Research Methods in the Social Learning Theory
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Last updated 22 Mar 2021
The majority of research done in the Social Learning Theory involves laboratory experiments on children.
This is a strength because it allows strict control of variables and cause and effect can be seen clearly.
For example, in Bandura, Ross & Ross (1961), the behaviours produced by the children were clearly categorised, inter-rater reliability was tested and there was good agreement between observers. Because all children experienced the same rooms and same toys, the effect of the different models was clear.
However, the scenarios used in the experiments are often artificial. For example, in Bandura, Ross & Ross (1961) it is unlikely that children would normally see an adult bashing a Bobo doll or be placed in a situation where they could imitate it immediately afterwards. The children may have been affected by demand characteristics and just done what they thought they were supposed to do.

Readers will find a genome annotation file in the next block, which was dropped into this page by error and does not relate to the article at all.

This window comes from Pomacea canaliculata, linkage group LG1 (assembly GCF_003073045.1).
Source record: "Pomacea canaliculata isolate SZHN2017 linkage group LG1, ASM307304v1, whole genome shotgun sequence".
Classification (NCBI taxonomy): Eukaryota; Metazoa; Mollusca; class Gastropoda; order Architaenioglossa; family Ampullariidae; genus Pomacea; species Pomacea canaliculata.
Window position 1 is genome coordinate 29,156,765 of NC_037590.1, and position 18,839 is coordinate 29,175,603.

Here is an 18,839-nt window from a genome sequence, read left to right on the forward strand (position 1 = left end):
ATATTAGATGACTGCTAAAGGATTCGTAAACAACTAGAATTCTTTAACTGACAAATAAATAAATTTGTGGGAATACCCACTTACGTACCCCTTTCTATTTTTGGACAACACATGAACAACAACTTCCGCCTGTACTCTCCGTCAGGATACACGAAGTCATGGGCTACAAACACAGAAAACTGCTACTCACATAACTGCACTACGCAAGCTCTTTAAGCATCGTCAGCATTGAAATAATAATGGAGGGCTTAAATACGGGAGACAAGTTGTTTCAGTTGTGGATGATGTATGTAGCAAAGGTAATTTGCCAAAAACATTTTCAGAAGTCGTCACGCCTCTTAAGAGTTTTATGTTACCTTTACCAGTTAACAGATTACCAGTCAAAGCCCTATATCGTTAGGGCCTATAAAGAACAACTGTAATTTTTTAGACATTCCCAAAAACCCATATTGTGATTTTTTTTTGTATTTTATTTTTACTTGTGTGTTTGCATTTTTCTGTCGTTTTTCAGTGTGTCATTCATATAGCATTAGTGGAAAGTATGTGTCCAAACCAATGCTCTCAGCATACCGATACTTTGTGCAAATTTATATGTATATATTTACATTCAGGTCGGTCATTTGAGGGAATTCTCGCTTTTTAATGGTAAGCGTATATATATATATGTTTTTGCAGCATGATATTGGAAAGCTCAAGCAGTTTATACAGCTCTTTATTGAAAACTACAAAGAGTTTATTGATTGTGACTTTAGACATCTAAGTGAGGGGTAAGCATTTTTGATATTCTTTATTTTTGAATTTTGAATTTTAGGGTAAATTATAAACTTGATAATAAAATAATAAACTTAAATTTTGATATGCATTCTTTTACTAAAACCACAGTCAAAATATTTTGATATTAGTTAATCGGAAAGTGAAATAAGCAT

In response, Social Learning could argue that its laboratory studies are often supported by natural observations.
For example, in a large scale observation of book carrying behaviour, Jenni & Jenni (1976) noted that girls switched to using a female carrying style before it could be explained by physical changes at puberty and concluded that this was likely to be caused by modelling.